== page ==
With neatly braided hair, overstuffed backpacks, and a tight grip on their parents’ hands, four-year-olds streamed in to the Fort George pre-school in the Morrisania section of the Bronx Thursday morning for their first day of pre-kindergarten.
“I’m going to make new friends,” said Mia Pabon, as she clung to her older sister. She said she also hoped to play in “the fake kitchen,” and cook “a fake doughnut.”
Mayor Bill de Blasio had even greater aspirations for what kids like Mia would accomplish this year. He told reporters trailing him on his five-borough visit of schools that he hoped to prepare every four-year-old for academic success.
"We're here to fight inequality in all its forms," he said. "This is one of the most fundamental ways of doing that so it's a great day."
First Lady Chirlane McCray stood by his side in a pre-k center in East New York. “I am a little shaky and teary because this moment means so much for these children, for our families, and for our community,” she said. “This is a day I will always remember.”
De Blasio repeatedly thanked the city officials, educators and administrators who got the classroom ready for the school year. There are now pre-k classrooms in 1,655 public schools and private programs, including 3,000 seats in Catholic schools, 1,200 seats in Jewish schools, and 100 seats in Muslim schools. About 1,000 new pre-k lead teachers were hired for the expansion.
"These folks had April, May, June, July, August to get ready for one of the biggest pre-k expansions in United States history and they've done it," he said.
Schools Chancellor Carmen Fariña said the expansion is not over. Teachers would receive ongoing professional development and independent researchers would review the program.
"We're paying for an outside agency to come in and do the research and evaluate the work as we go along," she said.
The expansion faced setbacks earlier this week. Officials revoked the contracts of nine pre-k programs on Tuesday amid serious health and safety concerns. The decision impacted 265 children, 113 of whom have not yet found a seat.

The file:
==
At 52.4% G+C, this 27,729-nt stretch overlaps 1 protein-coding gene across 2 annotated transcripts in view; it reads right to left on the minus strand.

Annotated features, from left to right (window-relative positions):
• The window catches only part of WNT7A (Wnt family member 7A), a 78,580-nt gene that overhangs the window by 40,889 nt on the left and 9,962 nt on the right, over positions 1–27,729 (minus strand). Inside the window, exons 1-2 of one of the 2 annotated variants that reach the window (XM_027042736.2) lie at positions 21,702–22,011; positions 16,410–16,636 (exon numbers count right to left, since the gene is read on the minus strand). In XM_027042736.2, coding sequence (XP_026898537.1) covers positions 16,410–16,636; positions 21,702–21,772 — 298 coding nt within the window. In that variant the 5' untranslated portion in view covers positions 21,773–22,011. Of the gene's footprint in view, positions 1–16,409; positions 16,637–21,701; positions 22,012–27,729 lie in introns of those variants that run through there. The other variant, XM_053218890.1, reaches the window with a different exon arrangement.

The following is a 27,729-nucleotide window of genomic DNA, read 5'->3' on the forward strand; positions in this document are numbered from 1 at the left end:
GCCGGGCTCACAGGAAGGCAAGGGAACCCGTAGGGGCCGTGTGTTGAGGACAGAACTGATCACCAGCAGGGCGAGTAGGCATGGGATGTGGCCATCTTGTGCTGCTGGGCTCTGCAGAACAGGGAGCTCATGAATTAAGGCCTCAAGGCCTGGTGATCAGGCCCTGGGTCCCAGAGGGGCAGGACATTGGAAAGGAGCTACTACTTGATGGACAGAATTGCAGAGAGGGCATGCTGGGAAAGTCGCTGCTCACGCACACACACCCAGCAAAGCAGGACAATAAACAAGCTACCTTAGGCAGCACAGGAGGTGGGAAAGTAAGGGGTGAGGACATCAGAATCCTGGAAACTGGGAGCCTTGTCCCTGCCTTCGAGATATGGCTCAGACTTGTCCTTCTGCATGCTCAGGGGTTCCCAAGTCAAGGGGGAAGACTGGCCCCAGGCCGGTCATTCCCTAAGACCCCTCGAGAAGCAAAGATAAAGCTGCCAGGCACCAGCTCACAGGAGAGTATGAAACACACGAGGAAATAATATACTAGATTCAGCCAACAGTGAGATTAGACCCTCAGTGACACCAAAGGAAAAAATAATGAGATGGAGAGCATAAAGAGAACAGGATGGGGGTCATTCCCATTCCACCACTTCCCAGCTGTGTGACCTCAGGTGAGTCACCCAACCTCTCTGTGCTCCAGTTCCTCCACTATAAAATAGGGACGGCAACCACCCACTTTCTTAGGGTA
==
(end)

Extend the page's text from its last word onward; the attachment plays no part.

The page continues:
Another 36 centers have delayed openings because of safety and permitting concerns. Fourteen of those are expected to open on Monday.
At Inner Force Tots, a pre-k center in East New York, Wendy Alexander, a parent, said the early childhood center meant the world to her.
“You can drop him off and don’t worry about a thing,” the nurse assistant said. "I see growth with him, academically, physically, socially as well."
In Staten Island, the mayor and chancellor visited Sacred Heart, a Catholic school that tripled its pre-k capacity this year to serve 54 students. The mayor chatted with a girl who was building with blocks.
“You’re an architect, you know that,” de Blasio said. “You’re building a house.”
For pre-k parents throughout the city, it was a day of jitters and some tears for both the young students and their grown ups.
Eva Santos’s three-year-old daughter Jaynaliz Chavez started her school career this morning at Fort George in the Bronx hiding her face in her father’s chest, and asking her mother, “You stay, mami?”
Santos said she was a bit nervous herself—but very excited for Jaynaliz to start school. She stayed home with her daughter until last month, when Jaynaliz got the pre-k spot, and Santos got a half-time job as a bank teller.
“It’s really easy for you to just have them in school and I feel safer when the kids are in pre-k,” said Santos.
One father had tears streaming down his face as he left the Fort George preschool. His son had cried when he had to leave, and that made him cry too.
“I’m his protector,” he said. “That’s my baby.”